1/3 of Dallas Crime Decline Due to Police Not Responding to Shoplifting


A Dallas police policy change that made it harder for store owners to report small-time shoplifting cases brought down petty shoplifting reports by a whopping 75 percent last year. The shoplifting continues, but much of it is no longer reported or counted as a crime, says the Dallas Morning News. The policy that went into effect early last year requires retailers to report thefts under $50 by mail. Police don't come to the scene of the crime anymore except in certain situations, such as when a suspect refuses to identify himself or herself. Even then, officers are not supposed to issue a citation or fill out a police report. The net effect is that about a third of Dallas' highly touted 11 percent drop in crime last year came about because police no longer respond to the shoplifting calls and retailers are reluctant to hassle with reporting the petty thefts.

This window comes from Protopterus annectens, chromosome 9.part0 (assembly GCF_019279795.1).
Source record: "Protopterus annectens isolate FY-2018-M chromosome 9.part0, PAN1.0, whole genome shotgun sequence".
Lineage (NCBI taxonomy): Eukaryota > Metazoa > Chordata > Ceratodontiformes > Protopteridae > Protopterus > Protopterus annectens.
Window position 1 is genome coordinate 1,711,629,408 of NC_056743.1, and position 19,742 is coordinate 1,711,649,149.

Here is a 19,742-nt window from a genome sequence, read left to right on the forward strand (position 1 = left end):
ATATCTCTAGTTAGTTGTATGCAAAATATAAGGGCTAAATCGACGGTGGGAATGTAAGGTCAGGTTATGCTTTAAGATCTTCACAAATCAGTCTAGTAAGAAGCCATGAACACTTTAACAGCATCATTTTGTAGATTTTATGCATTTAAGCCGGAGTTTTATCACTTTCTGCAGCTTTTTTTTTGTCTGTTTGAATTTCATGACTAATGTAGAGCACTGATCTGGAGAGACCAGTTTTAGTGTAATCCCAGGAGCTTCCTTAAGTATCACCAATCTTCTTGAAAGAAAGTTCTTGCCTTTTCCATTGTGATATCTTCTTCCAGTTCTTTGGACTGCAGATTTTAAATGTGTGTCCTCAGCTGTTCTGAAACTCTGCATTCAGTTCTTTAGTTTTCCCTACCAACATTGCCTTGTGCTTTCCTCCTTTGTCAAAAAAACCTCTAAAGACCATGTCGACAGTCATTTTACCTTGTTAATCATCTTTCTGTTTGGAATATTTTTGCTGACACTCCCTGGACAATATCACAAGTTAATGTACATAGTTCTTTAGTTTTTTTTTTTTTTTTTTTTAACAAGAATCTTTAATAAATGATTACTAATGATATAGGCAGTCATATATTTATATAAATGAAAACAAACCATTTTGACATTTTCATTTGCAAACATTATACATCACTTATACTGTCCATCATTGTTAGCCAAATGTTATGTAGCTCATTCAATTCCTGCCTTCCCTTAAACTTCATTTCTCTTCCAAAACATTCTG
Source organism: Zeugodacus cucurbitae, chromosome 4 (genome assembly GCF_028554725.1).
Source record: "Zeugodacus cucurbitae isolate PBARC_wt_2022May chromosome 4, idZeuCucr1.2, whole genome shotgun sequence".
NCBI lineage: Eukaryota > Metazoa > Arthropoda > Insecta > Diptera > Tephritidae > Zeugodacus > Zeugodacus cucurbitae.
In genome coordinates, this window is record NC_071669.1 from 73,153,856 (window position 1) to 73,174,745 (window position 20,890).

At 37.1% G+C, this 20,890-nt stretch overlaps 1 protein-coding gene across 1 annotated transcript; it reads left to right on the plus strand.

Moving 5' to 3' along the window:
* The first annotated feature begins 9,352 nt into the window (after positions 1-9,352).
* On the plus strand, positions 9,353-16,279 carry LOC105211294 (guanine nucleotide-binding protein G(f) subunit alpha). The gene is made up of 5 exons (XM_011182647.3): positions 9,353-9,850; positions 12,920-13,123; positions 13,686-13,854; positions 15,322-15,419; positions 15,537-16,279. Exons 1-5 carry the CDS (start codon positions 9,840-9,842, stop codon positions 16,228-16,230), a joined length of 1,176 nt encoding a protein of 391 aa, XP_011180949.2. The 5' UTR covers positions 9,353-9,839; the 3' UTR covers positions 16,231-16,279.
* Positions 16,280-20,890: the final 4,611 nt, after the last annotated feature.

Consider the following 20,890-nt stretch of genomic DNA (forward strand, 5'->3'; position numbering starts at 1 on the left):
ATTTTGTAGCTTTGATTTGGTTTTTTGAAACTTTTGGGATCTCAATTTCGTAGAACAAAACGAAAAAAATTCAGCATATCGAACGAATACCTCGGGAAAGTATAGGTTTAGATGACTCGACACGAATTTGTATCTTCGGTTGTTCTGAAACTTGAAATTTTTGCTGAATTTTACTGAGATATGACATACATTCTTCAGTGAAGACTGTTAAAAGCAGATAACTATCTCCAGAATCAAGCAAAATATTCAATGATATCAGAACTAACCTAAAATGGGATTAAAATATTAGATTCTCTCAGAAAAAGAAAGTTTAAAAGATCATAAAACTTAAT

Petty shoplifting offenses plummeted on the day the policy went into effect, on Jan. 5, 2012, and stayed at that reduced level the rest of the year. Police Chief David Brown has repeatedly disputed those findings. He attributes the dramatic drop in petty shoplifting reports largely to good police work.”The only people that should be upset about this policy are the thieves,” Brown said. “The larger retailers, they love the results.” The Texas Retailers Association, which helped craft the new policy and supports the concept, says retailers feel the system is not working. “None of them really argue the concept but they all have a problem with the system because it's broken,” said spokesman Joe Williams.

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